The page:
Popular educational activity among Negroes and white people to inform each race about the other and about race relations is imperative for such purposes. This might be called propaganda. If so, it is the kind of propaganda that, instead of advertising differences, fears, suspicions, and frictions, lays stress upon racial likenesses, points out instances of good-will in deeds, stimulates justice by publicity of ex-amples of it more than the accounts of injustice, and informs each race of the better sides of the other race. The value of such efforts has been illustrated by the work of such newspapers as the Columbia State, the Nashville American, the New York Evening Post, the New York World, by the Southern University Commission on the Race Question, by the Southern Publicity Committee, and by propaganda activity of the Commission on Inter-racial Cooperation, the War Work Councils of the Y.M.C.A. and of the Y.W.C.A., the Home Missions Council, the Council of Women for Home Missions, and the Commission on the Church and Race Relations of the Federal Council of the Churches of Christ in America, and other organizations the past few years.

On the whole, Negroes know the life among white people better than the latter know the inner side of life among Negro people. Negroes, especially in the South, prepare the food for most of the middle and upper classes of white people; they clean their homes, wash their clothing, care for their children, nurse their sick, assist at their marriages and in the last sad rites of their dead. Night and day, from season to season, they are closely associated with white people in their homes, in their offices, and on their pleasure trips. White people are so absorbed in their own affairs and so readily assume that they have understood the simple folk who serve them, that much that goes on among the Negro people is unknown to them.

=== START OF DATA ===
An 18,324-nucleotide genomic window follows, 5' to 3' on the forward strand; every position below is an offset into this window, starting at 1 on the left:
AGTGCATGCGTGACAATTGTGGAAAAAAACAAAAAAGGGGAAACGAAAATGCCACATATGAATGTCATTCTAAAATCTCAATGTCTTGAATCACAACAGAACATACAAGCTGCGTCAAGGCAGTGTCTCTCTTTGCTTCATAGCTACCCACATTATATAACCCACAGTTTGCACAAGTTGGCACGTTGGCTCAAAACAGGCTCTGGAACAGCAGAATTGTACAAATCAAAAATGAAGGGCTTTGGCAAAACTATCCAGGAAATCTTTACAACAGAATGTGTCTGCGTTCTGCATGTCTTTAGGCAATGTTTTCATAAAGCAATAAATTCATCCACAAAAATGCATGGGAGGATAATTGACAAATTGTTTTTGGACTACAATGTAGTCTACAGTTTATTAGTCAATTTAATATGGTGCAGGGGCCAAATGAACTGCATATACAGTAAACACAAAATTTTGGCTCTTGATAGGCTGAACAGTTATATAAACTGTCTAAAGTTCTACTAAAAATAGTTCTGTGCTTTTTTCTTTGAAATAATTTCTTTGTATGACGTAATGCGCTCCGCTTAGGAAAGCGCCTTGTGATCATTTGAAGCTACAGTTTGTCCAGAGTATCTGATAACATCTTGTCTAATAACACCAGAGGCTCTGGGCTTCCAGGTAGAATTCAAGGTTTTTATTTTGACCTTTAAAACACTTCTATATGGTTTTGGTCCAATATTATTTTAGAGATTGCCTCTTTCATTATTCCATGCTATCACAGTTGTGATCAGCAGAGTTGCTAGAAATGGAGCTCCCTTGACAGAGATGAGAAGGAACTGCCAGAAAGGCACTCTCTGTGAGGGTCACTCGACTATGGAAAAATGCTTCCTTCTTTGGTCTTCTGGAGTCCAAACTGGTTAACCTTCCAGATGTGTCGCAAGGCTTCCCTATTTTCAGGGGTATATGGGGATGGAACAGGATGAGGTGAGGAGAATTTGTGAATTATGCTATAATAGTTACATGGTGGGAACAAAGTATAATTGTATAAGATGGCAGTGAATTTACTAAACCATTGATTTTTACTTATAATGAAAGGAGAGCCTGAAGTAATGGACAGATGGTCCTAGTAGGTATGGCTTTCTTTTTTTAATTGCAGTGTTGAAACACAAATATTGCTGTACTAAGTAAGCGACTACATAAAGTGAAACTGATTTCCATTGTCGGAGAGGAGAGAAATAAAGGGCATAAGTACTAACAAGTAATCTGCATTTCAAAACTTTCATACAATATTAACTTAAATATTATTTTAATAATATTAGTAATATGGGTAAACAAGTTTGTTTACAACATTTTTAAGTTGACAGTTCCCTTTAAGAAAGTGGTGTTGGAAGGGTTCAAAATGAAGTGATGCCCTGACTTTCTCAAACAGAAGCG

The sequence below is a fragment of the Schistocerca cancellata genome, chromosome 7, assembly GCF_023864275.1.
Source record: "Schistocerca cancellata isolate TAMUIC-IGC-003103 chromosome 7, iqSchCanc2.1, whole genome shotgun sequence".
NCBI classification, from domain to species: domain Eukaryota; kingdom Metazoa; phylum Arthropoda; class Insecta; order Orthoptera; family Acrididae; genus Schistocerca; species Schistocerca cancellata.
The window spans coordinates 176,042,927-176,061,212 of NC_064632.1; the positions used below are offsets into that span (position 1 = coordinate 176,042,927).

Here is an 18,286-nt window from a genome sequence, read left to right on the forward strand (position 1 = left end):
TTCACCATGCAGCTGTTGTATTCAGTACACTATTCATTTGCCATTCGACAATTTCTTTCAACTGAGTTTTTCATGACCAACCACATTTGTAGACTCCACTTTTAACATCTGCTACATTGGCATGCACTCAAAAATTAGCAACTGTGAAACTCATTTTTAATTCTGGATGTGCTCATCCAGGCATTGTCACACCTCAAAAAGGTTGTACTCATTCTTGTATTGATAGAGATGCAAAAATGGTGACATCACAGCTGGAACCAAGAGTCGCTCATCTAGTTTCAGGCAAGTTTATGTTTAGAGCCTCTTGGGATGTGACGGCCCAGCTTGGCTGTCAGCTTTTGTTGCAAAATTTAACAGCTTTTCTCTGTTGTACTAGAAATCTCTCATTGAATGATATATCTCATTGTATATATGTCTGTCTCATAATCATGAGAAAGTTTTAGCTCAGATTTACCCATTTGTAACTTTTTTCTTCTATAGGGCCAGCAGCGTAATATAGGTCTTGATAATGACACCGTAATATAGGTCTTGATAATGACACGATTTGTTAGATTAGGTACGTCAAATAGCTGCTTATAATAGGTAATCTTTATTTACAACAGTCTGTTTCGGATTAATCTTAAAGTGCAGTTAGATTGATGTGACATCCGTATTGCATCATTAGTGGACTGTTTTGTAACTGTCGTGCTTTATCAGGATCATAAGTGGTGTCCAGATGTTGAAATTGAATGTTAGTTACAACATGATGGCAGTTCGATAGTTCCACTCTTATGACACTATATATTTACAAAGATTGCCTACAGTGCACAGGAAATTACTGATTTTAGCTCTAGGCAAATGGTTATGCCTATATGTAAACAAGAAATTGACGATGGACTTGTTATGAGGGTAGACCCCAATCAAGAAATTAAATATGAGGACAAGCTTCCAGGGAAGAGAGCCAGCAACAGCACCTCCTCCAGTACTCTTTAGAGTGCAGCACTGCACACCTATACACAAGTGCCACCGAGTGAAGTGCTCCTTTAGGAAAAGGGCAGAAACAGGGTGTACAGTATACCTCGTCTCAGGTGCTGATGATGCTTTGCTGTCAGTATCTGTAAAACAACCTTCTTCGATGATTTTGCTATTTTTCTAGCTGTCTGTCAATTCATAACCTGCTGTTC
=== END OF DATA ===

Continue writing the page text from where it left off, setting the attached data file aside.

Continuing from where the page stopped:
These contacts of domestic servants with white employers have been the means of the Negro's learning and gaining much from white people, who, in turn, have gathered considerable from the Negro. Times have changed. Domestic and personal servants no longer form Negro opinion to the extent they did formerly. Much of the feeling and thinking of Negroes are stimulated by the Negro platform, pulpit, and press. The personnel of these agencies knows little of and sees nothing now of the inner life of white people in home and office. The men and women of color, on the one hand, who largely influence Negro life to-day get their impressions and knowledge of the white world from casual contacts on the streets, from the people they meet in the courts or in the stores, from the white policeman on the beat, and from the white newspaper, which usually "plays up" conventional ideas about Negroes and speaks editorially about them without knowing much of the best among them.

On the other hand, white men and women, except an occasional workman or salesman, rarely enter the better types of Negro homes, as mentioned above. White people are accustomed to draw their impressions about Negroes from the crime accounts of white newspapers, from conversations, from observations of and reports from their Negro servants, and from what they see of the idle loafers about the streets. In many cases, these apparent idlers on the streets are waiters, porters, and other domestic and personal service employees who have "time off".

The first and most influential avenue of popular educational propaganda is the press, white and Negro. The newspapers of our land hold the feelings and attitudes of the people in the hollow of their hands. In the past this has not been as true of the Negro press as the white, but the Negro's "fourth estate" is gradually coming into a place of power and responsibility, as Professor Kerlin's compilation of Negro editorial opinion very well shows.1 Lynchings have been fostered, mobs and riots have been precipitated largely through the sinister propaganda of certain white newspapers. The Grand Jury fixed a part of the blame for the Atlanta riots of 1906 upon a local newspaper. The Washington riot of 1919 was partly due to the false reports published by a leading newspaper On the other hand, many cities have been saved from racial clashes by timely news and editorials of their high-class dailies.